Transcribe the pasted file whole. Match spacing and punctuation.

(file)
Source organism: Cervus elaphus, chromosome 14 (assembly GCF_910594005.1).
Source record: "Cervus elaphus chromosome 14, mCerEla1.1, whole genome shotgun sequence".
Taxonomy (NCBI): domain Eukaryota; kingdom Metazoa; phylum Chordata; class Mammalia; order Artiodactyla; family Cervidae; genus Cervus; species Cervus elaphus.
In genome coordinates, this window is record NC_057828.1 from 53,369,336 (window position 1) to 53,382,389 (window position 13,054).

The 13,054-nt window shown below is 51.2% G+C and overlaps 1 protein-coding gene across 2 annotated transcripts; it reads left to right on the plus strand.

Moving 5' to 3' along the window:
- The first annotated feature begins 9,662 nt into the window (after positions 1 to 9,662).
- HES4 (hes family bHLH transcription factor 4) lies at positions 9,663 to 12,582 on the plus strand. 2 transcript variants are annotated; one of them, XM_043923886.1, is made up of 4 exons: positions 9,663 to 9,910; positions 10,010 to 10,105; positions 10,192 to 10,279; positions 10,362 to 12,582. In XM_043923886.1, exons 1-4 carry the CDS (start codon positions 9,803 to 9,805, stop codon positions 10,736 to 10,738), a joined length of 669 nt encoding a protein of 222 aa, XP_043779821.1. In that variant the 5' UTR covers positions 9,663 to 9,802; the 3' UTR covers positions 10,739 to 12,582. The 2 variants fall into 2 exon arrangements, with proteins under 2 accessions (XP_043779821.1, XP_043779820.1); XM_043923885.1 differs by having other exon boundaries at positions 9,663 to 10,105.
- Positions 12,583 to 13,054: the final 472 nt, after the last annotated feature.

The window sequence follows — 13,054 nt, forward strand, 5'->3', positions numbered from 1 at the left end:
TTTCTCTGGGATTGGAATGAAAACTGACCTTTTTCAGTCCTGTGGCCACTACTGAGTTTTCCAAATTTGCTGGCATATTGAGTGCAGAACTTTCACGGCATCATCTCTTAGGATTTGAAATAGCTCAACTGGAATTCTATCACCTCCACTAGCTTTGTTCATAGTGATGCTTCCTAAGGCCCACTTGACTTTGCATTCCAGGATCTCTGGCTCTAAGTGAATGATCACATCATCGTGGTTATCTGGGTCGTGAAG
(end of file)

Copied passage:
Source organism: Cervus elaphus, chromosome 14 (assembly GCF_910594005.1).
Source record: "Cervus elaphus chromosome 14, mCerEla1.1, whole genome shotgun sequence".
Taxonomy (NCBI): domain Eukaryota; kingdom Metazoa; phylum Chordata; class Mammalia; order Artiodactyla; family Cervidae; genus Cervus; species Cervus elaphus.
In genome coordinates, this window is record NC_057828.1 from 53,369,336 (window position 1) to 53,382,389 (window position 13,054).

The 13,054-nt window shown below is 51.2% G+C and overlaps 1 protein-coding gene across 2 annotated transcripts; it reads left to right on the plus strand.

Moving 5' to 3' along the window:
- The first annotated feature begins 9,662 nt into the window (after positions 1 to 9,662).
- HES4 (hes family bHLH transcription factor 4) lies at positions 9,663 to 12,582 on the plus strand. 2 transcript variants are annotated; one of them, XM_043923886.1, is made up of 4 exons: positions 9,663 to 9,910; positions 10,010 to 10,105; positions 10,192 to 10,279; positions 10,362 to 12,582. In XM_043923886.1, exons 1-4 carry the CDS (start codon positions 9,803 to 9,805, stop codon positions 10,736 to 10,738), a joined length of 669 nt encoding a protein of 222 aa, XP_043779821.1. In that variant the 5' UTR covers positions 9,663 to 9,802; the 3' UTR covers positions 10,739 to 12,582. The 2 variants fall into 2 exon arrangements, with proteins under 2 accessions (XP_043779821.1, XP_043779820.1); XM_043923885.1 differs by having other exon boundaries at positions 9,663 to 10,105.
- Positions 12,583 to 13,054: the final 472 nt, after the last annotated feature.

The window sequence follows — 13,054 nt, forward strand, 5'->3', positions numbered from 1 at the left end:
TTTCTCTGGGATTGGAATGAAAACTGACCTTTTTCAGTCCTGTGGCCACTACTGAGTTTTCCAAATTTGCTGGCATATTGAGTGCAGAACTTTCACGGCATCATCTCTTAGGATTTGAAATAGCTCAACTGGAATTCTATCACCTCCACTAGCTTTGTTCATAGTGATGCTTCCTAAGGCCCACTTGACTTTGCATTCCAGGATCTCTGGCTCTAAGTGAATGATCACATCATCGTGGTTATCTGGGTCGTGAAG